Alzheimer’s disease (which is the most common cause of dementia and memory loss amongst older adults) is devastating our aging population at an alarming rate, so much so that there’s been pressure amongst the medical community to declare it a national health crisis. An increasing body of evidence shows that African-Americans face a significantly higher risk for forms of dementia (including mixed dementia, vascular dementia and Alzheimer’s disease) compared to non-Hispanic white populations. In fact, while Alzheimer’s is the most common type of dementia amongst non-Hispanic white populations, we’ve seen a higher prevalence of mixed dementia (a combination of Alzheimer’s and vascular dementia) in the African-American population.
For some time, health conditions and genetic factors were thought to be the main risks for dementia, and the role that race plays in the disease was not considered. Now, research shows that the prevalence of Alzheimer’s disease is up to 300% higher in African-Americans. While environmental factors may be at play, there is a general consensus amongst the medical community that there is a greater familial risk of dementia and Alzheimer’s for this segment of the population and that, according to the Alzheimer’s Association, “genetic factors may work differently to cause Alzheimer’s disease in African-Americans.”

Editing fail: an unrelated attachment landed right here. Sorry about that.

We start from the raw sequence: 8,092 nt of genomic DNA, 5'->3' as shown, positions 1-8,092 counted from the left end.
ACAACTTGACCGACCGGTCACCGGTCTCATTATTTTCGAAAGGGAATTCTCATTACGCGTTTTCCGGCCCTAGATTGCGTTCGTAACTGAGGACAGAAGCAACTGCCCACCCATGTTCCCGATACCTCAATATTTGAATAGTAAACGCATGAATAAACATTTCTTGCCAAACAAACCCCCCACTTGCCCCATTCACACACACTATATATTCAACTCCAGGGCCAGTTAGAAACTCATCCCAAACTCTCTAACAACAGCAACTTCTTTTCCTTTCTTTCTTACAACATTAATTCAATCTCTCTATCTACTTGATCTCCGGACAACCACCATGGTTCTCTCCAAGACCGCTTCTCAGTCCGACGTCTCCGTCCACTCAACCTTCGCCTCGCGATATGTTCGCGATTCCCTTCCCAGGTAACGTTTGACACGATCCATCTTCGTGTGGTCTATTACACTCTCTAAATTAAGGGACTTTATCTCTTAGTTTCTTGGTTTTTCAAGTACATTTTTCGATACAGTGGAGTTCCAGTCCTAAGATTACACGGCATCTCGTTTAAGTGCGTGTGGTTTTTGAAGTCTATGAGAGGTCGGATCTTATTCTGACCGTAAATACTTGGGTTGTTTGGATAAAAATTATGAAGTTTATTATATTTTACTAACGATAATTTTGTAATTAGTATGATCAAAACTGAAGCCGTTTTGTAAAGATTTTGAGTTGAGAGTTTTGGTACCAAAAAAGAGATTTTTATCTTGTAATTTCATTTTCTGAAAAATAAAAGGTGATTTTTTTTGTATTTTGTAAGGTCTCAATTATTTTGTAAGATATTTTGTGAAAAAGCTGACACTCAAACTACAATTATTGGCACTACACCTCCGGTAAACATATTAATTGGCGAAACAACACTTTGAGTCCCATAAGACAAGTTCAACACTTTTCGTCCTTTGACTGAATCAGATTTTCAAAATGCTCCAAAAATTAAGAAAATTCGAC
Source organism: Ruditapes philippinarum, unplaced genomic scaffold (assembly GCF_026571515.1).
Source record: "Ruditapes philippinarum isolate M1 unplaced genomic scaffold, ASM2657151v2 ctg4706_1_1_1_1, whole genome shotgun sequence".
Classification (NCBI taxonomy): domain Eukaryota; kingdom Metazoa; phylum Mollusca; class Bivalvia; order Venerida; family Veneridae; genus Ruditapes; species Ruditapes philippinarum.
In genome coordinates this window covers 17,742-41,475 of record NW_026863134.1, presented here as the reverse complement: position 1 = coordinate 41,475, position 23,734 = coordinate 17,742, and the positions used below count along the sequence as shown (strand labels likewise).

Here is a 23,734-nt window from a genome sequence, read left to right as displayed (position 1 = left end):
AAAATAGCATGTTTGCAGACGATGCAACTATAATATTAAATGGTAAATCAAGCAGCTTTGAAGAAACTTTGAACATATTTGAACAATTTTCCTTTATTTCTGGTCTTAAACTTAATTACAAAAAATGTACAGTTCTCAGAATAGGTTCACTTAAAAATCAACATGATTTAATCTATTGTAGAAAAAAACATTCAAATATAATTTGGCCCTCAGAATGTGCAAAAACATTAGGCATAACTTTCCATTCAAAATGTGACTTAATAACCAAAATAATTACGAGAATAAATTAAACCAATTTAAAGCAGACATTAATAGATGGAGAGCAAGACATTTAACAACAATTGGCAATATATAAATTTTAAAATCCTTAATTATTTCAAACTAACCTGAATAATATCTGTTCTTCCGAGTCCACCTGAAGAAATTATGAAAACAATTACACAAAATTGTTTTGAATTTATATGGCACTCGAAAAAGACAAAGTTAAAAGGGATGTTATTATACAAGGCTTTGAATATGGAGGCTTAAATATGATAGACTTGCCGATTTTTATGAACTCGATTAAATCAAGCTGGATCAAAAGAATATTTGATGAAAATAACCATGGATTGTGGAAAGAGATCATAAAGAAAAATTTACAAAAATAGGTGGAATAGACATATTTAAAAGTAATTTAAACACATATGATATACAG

While genetics play a role, dementia amongst the African-American community is affected more by vascular factors. There is a much greater proportion of vascular dementia and mixed dementia in African-Americans. So, while genetics may play factor, the contribution of vascular health makes lifestyle especially relevant in the abatement and prevention of dementia in this segment of the population.